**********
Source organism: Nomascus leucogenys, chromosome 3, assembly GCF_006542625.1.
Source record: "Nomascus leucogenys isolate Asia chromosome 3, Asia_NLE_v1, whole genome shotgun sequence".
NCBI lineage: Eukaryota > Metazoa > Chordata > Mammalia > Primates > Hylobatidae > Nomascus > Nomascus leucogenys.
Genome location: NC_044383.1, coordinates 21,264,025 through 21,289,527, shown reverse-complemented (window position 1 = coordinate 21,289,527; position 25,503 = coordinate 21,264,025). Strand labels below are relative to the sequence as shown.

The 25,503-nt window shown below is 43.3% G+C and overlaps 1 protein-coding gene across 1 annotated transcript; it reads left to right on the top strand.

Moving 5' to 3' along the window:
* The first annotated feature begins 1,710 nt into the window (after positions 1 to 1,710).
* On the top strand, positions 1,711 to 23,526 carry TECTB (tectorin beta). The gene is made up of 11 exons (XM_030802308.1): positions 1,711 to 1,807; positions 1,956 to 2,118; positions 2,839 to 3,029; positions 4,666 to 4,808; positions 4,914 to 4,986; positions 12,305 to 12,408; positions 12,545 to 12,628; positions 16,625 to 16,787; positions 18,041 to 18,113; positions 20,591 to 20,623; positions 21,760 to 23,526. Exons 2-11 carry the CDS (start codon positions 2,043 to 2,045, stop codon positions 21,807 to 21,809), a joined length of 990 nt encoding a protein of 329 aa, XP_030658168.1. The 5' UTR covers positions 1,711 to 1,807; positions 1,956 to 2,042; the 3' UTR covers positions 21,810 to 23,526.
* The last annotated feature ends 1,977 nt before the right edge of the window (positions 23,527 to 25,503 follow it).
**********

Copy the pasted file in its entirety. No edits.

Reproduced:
Source organism: Nomascus leucogenys, chromosome 3, assembly GCF_006542625.1.
Source record: "Nomascus leucogenys isolate Asia chromosome 3, Asia_NLE_v1, whole genome shotgun sequence".
NCBI lineage: Eukaryota > Metazoa > Chordata > Mammalia > Primates > Hylobatidae > Nomascus > Nomascus leucogenys.
Genome location: NC_044383.1, coordinates 21,264,025 through 21,289,527, shown reverse-complemented (window position 1 = coordinate 21,289,527; position 25,503 = coordinate 21,264,025). Strand labels below are relative to the sequence as shown.

The 25,503-nt window shown below is 43.3% G+C and overlaps 1 protein-coding gene across 1 annotated transcript; it reads left to right on the top strand.

Moving 5' to 3' along the window:
* The first annotated feature begins 1,710 nt into the window (after positions 1 to 1,710).
* On the top strand, positions 1,711 to 23,526 carry TECTB (tectorin beta). The gene is made up of 11 exons (XM_030802308.1): positions 1,711 to 1,807; positions 1,956 to 2,118; positions 2,839 to 3,029; positions 4,666 to 4,808; positions 4,914 to 4,986; positions 12,305 to 12,408; positions 12,545 to 12,628; positions 16,625 to 16,787; positions 18,041 to 18,113; positions 20,591 to 20,623; positions 21,760 to 23,526. Exons 2-11 carry the CDS (start codon positions 2,043 to 2,045, stop codon positions 21,807 to 21,809), a joined length of 990 nt encoding a protein of 329 aa, XP_030658168.1. The 5' UTR covers positions 1,711 to 1,807; positions 1,956 to 2,042; the 3' UTR covers positions 21,810 to 23,526.
* The last annotated feature ends 1,977 nt before the right edge of the window (positions 23,527 to 25,503 follow it).